Should they do enough to win the championship on Friday, it’ll be their first since 2010 and proof that for the first time in the last decade, France have clear rugby identity and more importantly, depth. Though it seems this group are never far from implosion, if they can continue riding this wave for the next two years, they’ll take some stopping on home soil.

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For Scotland they can look back at a championship where they started brilliantly with that win at Twickenham, but then it petered out.

Frustrating defeats to Wales and Ireland followed, where Scotland were their own worst enemy, but they still have one more monumental performance in them. Gregor Townsend, the Scotland boss, was relieved to have his five England-based players available, but he knows the importance of a win here as they hope to develop into a team capable of reaching the final throes of a World Cup.

They have a fearsome back-row, but are still fine-tuning their front-row and centres.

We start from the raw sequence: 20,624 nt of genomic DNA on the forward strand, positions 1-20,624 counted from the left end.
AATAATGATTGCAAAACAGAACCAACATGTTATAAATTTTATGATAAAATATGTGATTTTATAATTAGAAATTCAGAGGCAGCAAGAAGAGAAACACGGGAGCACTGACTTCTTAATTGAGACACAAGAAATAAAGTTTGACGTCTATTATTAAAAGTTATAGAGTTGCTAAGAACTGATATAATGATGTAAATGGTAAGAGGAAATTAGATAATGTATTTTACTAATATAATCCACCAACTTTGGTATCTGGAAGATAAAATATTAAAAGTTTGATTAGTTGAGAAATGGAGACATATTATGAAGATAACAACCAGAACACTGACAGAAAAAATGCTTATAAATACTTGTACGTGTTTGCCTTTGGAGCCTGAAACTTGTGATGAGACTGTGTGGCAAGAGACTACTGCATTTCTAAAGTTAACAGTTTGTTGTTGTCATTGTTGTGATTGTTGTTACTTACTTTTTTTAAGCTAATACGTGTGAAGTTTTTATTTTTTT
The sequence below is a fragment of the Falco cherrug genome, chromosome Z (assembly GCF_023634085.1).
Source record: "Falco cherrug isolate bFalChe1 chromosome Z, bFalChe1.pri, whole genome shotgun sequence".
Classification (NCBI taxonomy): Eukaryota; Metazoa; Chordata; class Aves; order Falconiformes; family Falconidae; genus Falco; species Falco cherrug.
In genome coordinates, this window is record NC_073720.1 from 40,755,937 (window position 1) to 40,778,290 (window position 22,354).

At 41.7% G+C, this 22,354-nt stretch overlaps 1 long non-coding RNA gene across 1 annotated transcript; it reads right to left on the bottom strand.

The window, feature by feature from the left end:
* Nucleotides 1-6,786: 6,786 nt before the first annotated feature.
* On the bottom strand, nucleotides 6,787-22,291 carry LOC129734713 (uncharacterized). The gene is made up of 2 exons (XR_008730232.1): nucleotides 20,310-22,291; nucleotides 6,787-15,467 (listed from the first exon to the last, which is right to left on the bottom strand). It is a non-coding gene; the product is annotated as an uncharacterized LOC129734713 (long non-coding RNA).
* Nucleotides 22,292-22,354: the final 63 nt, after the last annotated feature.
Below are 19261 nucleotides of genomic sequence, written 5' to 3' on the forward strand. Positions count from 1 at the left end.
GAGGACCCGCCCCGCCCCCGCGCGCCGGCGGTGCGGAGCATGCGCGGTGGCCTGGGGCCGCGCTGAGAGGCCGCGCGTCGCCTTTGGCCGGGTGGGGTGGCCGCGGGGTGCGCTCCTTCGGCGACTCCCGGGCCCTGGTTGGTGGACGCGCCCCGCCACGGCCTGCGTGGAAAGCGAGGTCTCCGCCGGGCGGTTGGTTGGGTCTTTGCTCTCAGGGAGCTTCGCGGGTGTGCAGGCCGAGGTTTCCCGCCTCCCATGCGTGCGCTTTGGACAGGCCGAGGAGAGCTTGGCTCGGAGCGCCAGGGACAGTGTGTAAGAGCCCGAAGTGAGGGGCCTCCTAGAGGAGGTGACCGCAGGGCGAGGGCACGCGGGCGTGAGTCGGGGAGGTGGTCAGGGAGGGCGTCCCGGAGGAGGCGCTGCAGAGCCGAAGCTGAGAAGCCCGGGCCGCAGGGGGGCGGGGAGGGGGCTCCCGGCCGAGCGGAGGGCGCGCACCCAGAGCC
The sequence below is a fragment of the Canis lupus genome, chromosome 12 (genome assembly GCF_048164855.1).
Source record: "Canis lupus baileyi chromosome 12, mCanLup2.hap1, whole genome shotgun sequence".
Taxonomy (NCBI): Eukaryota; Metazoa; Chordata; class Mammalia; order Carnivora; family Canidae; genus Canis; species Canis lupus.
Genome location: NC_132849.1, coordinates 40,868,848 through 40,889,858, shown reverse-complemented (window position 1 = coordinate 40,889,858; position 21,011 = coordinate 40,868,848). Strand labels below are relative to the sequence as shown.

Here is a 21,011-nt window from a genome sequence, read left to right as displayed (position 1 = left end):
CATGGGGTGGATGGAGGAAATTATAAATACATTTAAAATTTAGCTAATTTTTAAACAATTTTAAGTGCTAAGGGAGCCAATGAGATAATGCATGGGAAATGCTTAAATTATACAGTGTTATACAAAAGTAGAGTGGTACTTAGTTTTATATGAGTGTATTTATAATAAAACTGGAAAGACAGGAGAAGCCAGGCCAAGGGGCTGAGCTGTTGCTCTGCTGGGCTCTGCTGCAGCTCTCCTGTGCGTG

While Scotland face France, Wales will watch on nervously. They know the opportunity they missed last weekend, but this championship has been a stirring one for Pivac and his men.

Pivac went into the Six Nations under pressure, having endured a poor start to his Wales tenure having got the job in 2019 after Warren Gatland left. But Wales flew under the radar and slowly ticked off the matches to tee up the Grand Slam decider. Those ageless warriors like Alun Wyn Jones and Ken Owens were the team’s spine, but then they had the bright young stars like Louis Rees-Zammit and Callum Sheedy eating up turf and tries, and the more established heads like George North, Josh Navidi, Wyn Jones and Jon Davies all putting in big shifts. So this has been a championship of real progress for Pivac’s men.

Last Saturday also saw Ireland and England face off in Dublin. Andy Farrell’s Ireland had not beaten England in four; Eddie Jones’ England had just beaten France in a remarkable match, having lost two of their opening four matches. The balance of pressure was neatly split between them, but Ireland’s resounding 32-18 win suddenly saw the heat increase on Jones.

England looked off-colour against Ireland, but those in the corridors of power at the RFU will know the perils of knee-jerk decisions.

With England now heading into a review period looking back at a poor Six Nations campaign where they finished fifth, expect the inquest to be thorough, but ultimately for Jones to continue. Which is the right call.

These sorts of experiences make a World Cup side. For example, the Springboks from 2019 — two years prior in 2017 they were in an awful run of form, but Rassie Erasmus concocted the right formula and through they went to their third World Cup crown.